Daisy (superb Alice Sykes) is nearly sixteen and might have expected to be tumbling through the teenage rites of passage with her peers – from studying for mock-GCSEs to trying to sneak into clubs with a fake ID.
Alice Jones' Arts Diary
From Spanish street food and Italian opera to 'Unknown Cities'
The National has opened a brand new theatre. Now it wants new audiences to match
London’s Southbank Centre is to bring its Festival Wing out of the 1960s and into the 21st century with a £100m overhaul that marks the “final piece in the jigsaw” in the transformation of the cultural venue.
Hilary Mantel and Will Self will battle it out for another literary prize six months after Mantel beat Self to the Man Booker Prize.
Light is imitating art at London's Hayward Gallery with a series of illuminating sculptures.
Details unveiled of second phase of £32.7 billion project which government claims will create at least 100,000 jobs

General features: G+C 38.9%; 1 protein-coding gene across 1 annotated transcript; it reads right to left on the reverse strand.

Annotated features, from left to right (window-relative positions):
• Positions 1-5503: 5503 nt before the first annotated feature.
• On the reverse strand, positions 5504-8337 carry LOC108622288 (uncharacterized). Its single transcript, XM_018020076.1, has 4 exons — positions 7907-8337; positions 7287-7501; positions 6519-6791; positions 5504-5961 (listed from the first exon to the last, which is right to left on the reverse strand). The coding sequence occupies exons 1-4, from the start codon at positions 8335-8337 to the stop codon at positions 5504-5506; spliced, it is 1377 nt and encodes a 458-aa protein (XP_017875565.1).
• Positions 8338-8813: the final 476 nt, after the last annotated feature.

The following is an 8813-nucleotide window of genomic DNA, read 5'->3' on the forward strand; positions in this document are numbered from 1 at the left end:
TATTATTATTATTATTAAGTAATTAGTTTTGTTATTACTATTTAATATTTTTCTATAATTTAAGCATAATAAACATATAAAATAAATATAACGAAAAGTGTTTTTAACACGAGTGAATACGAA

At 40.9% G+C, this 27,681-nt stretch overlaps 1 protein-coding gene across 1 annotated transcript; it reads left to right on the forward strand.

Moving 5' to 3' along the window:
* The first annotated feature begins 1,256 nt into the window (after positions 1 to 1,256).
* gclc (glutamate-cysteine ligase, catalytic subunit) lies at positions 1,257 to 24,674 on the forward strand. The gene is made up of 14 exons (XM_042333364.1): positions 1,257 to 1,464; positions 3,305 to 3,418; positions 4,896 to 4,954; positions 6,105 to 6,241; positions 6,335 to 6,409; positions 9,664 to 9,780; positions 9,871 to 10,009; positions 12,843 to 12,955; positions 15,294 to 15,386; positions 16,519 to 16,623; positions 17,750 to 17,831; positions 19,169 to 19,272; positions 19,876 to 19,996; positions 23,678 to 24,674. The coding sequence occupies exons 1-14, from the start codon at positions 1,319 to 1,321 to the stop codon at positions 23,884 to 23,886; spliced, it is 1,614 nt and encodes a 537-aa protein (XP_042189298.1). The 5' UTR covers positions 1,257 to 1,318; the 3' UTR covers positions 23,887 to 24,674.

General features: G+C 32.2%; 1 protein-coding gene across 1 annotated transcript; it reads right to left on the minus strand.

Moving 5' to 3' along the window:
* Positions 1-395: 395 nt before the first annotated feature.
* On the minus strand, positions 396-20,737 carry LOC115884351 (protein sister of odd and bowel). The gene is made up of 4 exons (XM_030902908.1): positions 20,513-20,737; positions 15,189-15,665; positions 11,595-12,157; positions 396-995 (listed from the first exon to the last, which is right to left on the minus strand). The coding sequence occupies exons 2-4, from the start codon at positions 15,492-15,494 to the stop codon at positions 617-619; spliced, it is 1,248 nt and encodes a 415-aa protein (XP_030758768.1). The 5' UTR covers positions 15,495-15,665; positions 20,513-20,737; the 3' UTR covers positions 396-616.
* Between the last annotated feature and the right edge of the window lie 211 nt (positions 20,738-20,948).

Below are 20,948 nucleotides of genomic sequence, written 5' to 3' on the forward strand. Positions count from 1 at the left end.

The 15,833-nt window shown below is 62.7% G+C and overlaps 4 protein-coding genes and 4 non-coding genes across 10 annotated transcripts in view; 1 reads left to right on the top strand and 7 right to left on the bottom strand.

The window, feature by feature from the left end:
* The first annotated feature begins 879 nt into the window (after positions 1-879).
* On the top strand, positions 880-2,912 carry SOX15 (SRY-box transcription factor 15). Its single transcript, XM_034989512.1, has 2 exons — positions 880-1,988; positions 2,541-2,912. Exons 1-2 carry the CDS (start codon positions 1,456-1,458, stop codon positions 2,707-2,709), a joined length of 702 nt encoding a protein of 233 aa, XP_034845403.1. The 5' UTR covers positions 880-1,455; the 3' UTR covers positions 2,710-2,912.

A New York artist is the latest to bring his witty works to our streets
In a move certain to leave art traditionalists apoplectic with rage, one of the country's leading galleries is to charge £8 for entry to a summer exhibition of works which cannot be seen.
Melvyn Bragg is resurrecting The South Bank Show with an interview of Dizzee Rascal in a new documentary on the rise of the grime scene.
'It went horribly wrong: he thought I was over the top, I thought he was haughty'
A collection celebrating the work of avant-garde spectacular John Cage goes on display on Saturday.
Concrete? I'll have you know that reinforced concrete was invented by a gardener. The gardener in question was a Frenchman, Joseph Monier, who was trying to make the best-ever plant pot. (This isn't the kind of thing that gardeners just happen to know: I read it in a book about inventions I got at the Science Museum.) Gazing at Marseille's Unité, a block of apartments by Le Corbusier, it occurs to me that we have all been labouring under the misapprehension that gardening and concrete don't exactly go together. The truth is that the most brutal building always looks better with a lawn of verdant green. And some palm trees.
Sixty years after the Festival of Britain rejuvenated a former London wasteland, this cultural quarter is more diverting than ever